Michael Cox



As the mega-stables grow, Minervini sticks with corner store model

The big New South Wales stables are hard to compete with but Mark Minervini has found his niche after a seachange to Newcastle.

Mark Minervini has a refreshing perspective when it comes to his stable matching up against the relative corporate might of the mega stables of Waller, Waterhouse and Maher.  

“My first job was at a little independent supermarket in Adelaide when I was 14,” he tells the Report between races at Randwick. 

“We had Coles down one end of the street, and Woolies down the other. They were closing in but my boss always used to drum it into us; they can beat us on price, they can beat us on volume, but they can’t beat us on service; that is our niche. 

“When that old lady comes in every morning, find out her name, say hello to her every morning and give her a little bit of love and attention. They won’t get it at the bigger stores.”

In the vertically integrated Racing NSW world of bigger, better and stronger – amid the attention-grabbing prizemoney announcements, pop-up races and promised quick returns on pricey yearlings – small cottage stables like Minervini’s are feeling the squeeze.  Those stables getting by on a relative handful of affordable yearlings or tried cast-offs from those mega stables, training for mum and dad owners and knockabout Newcastle tradies with a tax return to spare. But they are going the way of the suburban corner store.

The trainers Minervini is competing with have a corporate structure, investors and business managers. The trainers – many of them in partnership – are sometimes even employees, rather than the boss. Stabling is moving away from metropolitan tracks and their historic, rustic barns and old, shade-providing trees – the commercial lure of real estate too great to resist for clubs – and into cheaper purpose-built complexes, all concrete, fluorescent lights and metal.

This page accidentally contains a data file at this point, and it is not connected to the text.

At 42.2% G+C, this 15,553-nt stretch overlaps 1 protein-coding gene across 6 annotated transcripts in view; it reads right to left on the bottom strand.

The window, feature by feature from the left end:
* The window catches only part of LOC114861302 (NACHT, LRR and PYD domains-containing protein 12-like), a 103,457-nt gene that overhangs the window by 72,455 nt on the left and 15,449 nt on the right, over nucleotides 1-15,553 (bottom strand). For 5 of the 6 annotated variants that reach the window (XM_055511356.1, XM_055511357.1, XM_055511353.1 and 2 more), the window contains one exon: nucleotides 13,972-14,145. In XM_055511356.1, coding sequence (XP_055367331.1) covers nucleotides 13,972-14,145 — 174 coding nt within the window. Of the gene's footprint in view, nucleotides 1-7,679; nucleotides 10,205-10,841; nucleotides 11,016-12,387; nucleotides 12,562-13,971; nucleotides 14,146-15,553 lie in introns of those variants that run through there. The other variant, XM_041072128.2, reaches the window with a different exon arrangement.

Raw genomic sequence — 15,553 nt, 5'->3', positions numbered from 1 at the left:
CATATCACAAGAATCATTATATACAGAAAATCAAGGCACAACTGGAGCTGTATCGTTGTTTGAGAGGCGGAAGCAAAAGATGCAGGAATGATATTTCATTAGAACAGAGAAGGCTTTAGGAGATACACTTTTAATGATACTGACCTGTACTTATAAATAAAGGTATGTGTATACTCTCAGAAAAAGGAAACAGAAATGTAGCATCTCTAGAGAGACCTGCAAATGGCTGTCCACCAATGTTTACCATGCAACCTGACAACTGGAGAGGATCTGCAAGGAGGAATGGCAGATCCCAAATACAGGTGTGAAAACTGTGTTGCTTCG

It is just too big an industry to be a one-man band anymore.

“It is almost like corporations and the trainers are the figurehead,” he says. “They have massive resources and what seems like unlimited budgets, so how do you compete? The trainer isn’t running the business, they are on a wage, and I think there is going to be more and more of that. It is just too big an industry to be a one-man band anymore.”  

Not that Minervini is complaining about his lot – a born-and-bred South Australian, at 55 he pressed the escape hatch on training in Adelaide after seeing an industry strangled by government over-regulation into terminal decline. 


Minervini favours a 'service with a smile' approach to his training. (Photo by Grant Courtney)

“The way things were going I would have been better off collecting the shopping trollies in the Coles car park than training horses,” he says.

He lobbed at Newcastle on a semi-desperate reconnaissance mission, sight unseen, and “didn’t know anything about the place” before one coffee at Merewether surf house on that first visit changed everything. 

As he looked across the sparkling Pacific Ocean on a perfect day, he called wife Michelle and said he thought it was about time they moved north.